The longevity of names like Triple H, Shawn Michaels, and those already mentioned, has only fuelled the belief that WWE is in perpetual need of new stars. As the company enters into a record run based on title matches featuring either John Cena or Randy Orton, you can certainly make an argument against the tried and true model of holding one or two top stars on a pedestal. Then again, when you consider the relative youth of those two enduring names, it also becomes apparent that WWE has been creating plenty of new names to reign over it's roster.
As a general rule of thumb, superstars recruited into World Wrestling Entertainment generally have some experience in another company, or medium. In wrestling terms, they've "created" their fair share of new stars, even though many have gained noteriety before reaching WWE.
Perhaps the most prominent example of this is Kurt Angle, a wrestler who debuted in 1999, and quickly captured his first WWF Heavyweight Championship in October, 2000. Angle's star continued to rise after this, seeing him headline several Wrestlemanias in the canonization of one of the biggest names to develop in the post-Austin and Rock reign. He was, of course, already a noteworthy individual for winning an Olympic Gold Medal in 1996 for greco-roman wrestling. He now wrestles for Total Non-Stop Action wrestling.
Of a similar pedigree is another one of WWE's most prominent alumnists, Brock Lesnar. Like Angle, he was a greco-roman "amateur" wrestler, with a similar pedigree to Angle, including a reign as NCAA Champion. Lesnar debuted in March of 2002, part of a manufactured creation process that led him to become the then-youngest WWE Champion in August of 2002, after defeating The Rock at Summerslam. Lesnar's fast-tracked rise through the ranks has seemingly left a legacy apparent in the elevation of wrestlers who've followed, but none can claim to have had Lesnar's impact. Before winning the belt, he entered into a submission victory over Hulk Hogan on Smackdown, defending his King of the Ring-won #1 contender status in what was billed as a match that would finally retire Hogan. This ultimately proved untrue, but painted a vivid picture, which included Lesnar's subsequent decimation of a 90s star, The Rock, after his brutalizing decimation of the 80s' biggest star. Lesnar is now a household name for his time with Ultimate Fighting Championship, where, until recently, he was the Heavyweight Champion.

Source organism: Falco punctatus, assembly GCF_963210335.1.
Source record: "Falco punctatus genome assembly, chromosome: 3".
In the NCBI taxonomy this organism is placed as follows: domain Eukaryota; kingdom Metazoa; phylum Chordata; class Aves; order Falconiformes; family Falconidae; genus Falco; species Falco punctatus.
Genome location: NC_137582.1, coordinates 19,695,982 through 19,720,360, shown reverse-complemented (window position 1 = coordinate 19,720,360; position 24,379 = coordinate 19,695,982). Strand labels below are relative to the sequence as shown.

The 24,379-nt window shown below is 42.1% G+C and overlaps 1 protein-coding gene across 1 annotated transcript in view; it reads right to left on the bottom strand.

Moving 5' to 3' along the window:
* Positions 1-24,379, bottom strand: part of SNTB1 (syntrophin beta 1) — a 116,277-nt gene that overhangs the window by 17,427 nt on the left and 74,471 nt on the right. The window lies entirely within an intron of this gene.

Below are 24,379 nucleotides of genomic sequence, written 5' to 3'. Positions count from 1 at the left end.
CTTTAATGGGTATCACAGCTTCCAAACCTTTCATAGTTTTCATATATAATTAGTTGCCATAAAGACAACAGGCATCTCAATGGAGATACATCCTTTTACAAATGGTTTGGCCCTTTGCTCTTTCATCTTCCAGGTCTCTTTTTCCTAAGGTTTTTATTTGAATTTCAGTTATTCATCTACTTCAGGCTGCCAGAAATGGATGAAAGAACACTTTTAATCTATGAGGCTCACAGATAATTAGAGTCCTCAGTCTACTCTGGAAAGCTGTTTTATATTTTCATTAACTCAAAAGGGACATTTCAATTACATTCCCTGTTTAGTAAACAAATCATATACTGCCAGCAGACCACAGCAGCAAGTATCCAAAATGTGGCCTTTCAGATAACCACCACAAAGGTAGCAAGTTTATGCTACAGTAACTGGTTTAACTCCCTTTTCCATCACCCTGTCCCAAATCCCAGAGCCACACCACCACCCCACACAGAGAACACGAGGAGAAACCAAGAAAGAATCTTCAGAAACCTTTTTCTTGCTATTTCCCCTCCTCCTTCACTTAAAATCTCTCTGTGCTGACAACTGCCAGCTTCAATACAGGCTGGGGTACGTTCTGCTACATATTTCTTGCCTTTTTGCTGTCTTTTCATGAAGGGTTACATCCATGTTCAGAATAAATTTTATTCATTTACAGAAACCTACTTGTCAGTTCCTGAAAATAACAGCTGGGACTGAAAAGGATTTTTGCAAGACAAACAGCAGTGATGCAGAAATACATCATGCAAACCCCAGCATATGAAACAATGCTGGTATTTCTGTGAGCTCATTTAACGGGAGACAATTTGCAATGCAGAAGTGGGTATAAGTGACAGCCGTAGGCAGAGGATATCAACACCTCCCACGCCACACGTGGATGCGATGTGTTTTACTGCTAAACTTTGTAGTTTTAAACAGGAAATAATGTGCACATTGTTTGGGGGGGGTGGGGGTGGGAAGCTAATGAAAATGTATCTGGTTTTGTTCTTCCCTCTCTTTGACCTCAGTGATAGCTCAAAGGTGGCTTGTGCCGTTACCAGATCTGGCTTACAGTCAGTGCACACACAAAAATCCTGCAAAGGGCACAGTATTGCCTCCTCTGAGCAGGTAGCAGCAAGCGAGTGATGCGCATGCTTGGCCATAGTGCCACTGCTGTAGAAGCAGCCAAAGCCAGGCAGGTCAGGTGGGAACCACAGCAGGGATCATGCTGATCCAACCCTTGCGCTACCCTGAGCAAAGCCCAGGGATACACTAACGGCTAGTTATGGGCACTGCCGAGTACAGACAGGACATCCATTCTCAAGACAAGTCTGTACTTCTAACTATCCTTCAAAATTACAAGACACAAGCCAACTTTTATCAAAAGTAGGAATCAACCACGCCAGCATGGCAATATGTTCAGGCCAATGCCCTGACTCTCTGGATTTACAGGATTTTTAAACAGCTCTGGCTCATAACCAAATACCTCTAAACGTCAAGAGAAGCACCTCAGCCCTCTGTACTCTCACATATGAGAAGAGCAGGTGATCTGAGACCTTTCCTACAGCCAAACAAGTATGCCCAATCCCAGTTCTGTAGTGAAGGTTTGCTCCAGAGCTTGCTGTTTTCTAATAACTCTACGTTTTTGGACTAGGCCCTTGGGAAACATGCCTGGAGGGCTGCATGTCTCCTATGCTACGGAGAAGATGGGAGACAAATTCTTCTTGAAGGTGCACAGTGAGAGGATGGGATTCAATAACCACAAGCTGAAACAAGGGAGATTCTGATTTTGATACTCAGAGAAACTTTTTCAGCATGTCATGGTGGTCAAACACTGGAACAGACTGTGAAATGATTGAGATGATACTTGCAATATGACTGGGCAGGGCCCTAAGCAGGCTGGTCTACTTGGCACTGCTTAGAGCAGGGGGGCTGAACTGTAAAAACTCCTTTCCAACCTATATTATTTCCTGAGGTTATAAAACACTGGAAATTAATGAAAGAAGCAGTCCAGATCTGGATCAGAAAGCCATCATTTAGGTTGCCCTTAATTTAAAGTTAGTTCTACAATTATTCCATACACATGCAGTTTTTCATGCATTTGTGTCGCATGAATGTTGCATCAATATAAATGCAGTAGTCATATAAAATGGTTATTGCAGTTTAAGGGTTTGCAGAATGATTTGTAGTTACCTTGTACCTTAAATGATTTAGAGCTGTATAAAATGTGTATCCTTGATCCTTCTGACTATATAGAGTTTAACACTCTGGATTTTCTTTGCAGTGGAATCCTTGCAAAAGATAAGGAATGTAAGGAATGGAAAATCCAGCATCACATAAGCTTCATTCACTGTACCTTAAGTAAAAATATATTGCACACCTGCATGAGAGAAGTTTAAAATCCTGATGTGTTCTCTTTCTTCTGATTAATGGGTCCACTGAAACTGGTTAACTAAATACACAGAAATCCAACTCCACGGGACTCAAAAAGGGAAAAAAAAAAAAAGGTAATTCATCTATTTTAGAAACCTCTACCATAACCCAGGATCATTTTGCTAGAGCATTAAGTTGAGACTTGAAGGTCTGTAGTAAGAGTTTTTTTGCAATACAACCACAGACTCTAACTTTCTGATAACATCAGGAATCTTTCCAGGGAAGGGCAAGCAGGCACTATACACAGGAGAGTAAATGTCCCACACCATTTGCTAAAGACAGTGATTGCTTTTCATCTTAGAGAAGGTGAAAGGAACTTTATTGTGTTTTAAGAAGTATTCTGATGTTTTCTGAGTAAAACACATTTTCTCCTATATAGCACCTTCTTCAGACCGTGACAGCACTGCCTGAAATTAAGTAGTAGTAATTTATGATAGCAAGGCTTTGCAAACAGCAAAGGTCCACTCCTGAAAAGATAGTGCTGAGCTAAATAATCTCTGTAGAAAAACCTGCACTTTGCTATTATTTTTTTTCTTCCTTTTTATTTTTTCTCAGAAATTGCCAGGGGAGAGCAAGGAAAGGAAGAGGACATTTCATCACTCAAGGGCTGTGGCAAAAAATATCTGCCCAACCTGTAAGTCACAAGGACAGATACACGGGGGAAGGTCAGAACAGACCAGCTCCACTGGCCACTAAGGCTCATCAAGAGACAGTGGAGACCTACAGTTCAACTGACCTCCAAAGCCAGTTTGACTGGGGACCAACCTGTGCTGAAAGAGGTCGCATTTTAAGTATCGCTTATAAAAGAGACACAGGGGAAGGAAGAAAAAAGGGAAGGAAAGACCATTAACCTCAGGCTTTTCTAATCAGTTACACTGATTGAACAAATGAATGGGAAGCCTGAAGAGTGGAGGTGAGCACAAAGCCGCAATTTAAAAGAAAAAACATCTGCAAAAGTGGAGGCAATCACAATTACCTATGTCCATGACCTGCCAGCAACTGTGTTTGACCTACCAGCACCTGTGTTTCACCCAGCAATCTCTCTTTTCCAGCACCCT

John Cena and Randy Orton have remained fixtures of the WWE main event since their elevation to headlining status. Cena debuted in June of 2002, earning his first championship in 2005, after some close calls in '03. Orton debuted in April, 2002, and claimed his first WWE Championship in 2007, also after an extended association with big names. Mixed opinions about the legitimacy of their rise and reign at the top of WWE cards has ironically contributed to the perception that WWE continues to need to develop new stars. For all intents and purposes, they have been overlooked as being exactly that, even if by 2010, they have enjoyed a similar duration of success to Stone Cold Steve Austin, who gained noteriety in 1997, established himself a year later in 1998, and was ultimately phased out by 2003.